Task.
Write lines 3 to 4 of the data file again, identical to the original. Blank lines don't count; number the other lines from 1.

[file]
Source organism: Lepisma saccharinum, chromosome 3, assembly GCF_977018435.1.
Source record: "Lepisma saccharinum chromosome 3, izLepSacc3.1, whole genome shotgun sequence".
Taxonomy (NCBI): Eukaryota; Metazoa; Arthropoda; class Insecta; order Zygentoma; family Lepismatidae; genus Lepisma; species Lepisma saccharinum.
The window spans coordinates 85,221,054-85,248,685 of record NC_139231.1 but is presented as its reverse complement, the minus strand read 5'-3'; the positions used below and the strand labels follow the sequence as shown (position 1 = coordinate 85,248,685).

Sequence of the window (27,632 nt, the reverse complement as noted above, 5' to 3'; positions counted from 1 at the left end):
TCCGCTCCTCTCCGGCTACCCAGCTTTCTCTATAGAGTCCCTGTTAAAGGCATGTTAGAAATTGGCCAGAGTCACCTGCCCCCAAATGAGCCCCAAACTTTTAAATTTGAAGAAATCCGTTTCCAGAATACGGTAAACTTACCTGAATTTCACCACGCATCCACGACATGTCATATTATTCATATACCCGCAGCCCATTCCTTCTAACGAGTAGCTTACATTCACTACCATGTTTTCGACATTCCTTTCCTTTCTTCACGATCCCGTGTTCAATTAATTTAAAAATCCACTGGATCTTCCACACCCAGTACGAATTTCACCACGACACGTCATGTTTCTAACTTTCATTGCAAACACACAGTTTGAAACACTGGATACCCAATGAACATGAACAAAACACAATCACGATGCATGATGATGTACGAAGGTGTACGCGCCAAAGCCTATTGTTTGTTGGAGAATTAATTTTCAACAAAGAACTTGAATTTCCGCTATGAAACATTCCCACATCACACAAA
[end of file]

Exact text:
Taxonomy (NCBI): Eukaryota; Metazoa; Arthropoda; class Insecta; order Zygentoma; family Lepismatidae; genus Lepisma; species Lepisma saccharinum.
The window spans coordinates 85,221,054-85,248,685 of record NC_139231.1 but is presented as its reverse complement, the minus strand read 5'-3'; the positions used below and the strand labels follow the sequence as shown (position 1 = coordinate 85,248,685).